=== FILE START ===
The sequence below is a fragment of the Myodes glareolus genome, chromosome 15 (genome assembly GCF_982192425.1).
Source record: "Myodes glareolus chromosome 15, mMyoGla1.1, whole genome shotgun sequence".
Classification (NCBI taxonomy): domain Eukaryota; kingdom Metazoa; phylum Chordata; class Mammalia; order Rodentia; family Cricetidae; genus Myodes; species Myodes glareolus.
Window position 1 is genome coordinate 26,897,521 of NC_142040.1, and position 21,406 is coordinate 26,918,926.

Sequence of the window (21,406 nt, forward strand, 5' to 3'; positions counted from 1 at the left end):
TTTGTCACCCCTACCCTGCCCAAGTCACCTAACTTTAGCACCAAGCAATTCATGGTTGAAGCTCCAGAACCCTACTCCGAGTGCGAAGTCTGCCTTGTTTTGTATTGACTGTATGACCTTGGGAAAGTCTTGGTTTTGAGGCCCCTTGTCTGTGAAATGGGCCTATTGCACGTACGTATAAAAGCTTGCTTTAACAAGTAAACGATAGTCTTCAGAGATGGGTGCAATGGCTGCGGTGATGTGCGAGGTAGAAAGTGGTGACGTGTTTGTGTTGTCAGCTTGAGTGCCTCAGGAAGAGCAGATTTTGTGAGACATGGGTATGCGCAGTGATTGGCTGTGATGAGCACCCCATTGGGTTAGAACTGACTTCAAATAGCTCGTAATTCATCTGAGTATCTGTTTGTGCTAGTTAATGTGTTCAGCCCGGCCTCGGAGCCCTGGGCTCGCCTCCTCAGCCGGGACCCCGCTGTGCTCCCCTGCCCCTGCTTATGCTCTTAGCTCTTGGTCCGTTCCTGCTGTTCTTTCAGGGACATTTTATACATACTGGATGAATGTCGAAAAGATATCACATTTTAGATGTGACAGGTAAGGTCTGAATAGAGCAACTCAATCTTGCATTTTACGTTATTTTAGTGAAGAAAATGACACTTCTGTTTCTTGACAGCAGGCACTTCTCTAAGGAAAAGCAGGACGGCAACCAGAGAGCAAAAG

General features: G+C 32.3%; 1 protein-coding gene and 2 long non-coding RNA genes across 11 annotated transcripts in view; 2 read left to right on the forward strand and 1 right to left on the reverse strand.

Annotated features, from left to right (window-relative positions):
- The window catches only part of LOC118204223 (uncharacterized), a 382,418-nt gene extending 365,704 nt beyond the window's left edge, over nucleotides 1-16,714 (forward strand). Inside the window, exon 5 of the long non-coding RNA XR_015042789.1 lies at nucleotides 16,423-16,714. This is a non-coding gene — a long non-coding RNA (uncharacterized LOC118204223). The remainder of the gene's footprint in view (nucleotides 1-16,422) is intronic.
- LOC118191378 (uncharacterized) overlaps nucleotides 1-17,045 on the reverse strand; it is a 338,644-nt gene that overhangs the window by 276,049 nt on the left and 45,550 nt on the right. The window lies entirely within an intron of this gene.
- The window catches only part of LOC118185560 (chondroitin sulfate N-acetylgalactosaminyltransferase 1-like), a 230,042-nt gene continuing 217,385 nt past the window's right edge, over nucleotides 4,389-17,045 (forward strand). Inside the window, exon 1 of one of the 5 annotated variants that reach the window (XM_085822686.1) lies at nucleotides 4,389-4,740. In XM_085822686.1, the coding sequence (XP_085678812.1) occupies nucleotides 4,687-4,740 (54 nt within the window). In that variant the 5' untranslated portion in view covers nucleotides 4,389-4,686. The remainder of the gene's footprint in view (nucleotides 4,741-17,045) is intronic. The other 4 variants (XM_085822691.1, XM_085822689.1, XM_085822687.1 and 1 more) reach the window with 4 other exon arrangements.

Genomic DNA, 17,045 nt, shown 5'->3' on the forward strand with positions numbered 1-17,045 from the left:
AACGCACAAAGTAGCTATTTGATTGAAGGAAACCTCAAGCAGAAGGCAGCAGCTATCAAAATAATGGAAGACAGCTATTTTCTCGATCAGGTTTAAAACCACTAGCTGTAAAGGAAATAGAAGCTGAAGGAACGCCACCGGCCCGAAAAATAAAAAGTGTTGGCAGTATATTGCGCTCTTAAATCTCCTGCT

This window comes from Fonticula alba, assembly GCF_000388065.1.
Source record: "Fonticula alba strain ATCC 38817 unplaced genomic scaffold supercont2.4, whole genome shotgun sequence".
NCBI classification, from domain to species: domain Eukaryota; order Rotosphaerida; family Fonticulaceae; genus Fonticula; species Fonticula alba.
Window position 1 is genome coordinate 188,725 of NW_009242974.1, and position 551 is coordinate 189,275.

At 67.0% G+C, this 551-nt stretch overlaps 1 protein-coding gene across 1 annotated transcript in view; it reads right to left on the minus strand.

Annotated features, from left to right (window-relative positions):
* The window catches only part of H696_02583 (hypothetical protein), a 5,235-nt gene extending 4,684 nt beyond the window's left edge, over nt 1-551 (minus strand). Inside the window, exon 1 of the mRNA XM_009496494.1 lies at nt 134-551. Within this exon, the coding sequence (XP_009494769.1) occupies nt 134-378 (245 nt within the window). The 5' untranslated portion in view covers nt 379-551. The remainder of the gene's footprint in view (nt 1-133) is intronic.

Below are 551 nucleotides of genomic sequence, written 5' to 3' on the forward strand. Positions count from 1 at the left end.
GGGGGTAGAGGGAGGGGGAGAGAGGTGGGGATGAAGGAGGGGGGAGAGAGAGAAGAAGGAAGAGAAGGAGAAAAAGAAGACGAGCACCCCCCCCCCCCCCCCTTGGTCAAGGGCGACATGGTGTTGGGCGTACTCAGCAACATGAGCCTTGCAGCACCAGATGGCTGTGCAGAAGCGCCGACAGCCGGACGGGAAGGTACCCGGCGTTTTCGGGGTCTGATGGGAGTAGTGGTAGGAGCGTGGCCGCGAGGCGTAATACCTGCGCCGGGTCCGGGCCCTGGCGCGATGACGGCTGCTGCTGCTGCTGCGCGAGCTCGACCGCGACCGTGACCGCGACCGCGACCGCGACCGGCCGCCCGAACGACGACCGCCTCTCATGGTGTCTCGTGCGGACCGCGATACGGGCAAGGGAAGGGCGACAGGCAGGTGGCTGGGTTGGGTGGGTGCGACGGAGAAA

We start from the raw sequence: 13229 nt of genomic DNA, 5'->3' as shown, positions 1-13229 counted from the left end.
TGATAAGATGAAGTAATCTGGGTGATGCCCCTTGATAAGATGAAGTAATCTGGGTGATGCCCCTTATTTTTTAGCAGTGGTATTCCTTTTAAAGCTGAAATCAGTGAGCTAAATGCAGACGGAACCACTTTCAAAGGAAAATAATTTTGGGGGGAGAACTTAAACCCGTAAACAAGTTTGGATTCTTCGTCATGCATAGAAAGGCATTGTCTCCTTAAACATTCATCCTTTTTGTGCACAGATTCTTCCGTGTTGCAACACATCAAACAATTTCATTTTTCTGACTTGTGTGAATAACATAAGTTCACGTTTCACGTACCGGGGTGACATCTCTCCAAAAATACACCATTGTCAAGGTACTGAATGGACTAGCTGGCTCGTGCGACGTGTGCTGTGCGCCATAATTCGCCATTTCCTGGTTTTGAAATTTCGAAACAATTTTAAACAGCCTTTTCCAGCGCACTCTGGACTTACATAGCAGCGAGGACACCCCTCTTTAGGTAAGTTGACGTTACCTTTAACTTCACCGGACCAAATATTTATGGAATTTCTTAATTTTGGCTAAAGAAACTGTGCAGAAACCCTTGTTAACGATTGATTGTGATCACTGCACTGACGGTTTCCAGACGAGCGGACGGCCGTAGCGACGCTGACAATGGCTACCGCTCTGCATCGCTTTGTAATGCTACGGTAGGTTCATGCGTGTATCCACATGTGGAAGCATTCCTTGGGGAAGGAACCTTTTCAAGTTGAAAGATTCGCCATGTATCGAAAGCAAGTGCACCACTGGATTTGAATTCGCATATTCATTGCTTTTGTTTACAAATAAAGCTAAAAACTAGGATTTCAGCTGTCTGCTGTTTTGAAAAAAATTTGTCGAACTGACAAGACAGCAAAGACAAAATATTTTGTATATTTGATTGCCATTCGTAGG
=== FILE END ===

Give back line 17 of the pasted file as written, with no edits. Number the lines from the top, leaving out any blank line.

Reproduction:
Window position 1 is genome coordinate 188,725 of NW_009242974.1, and position 551 is coordinate 189,275.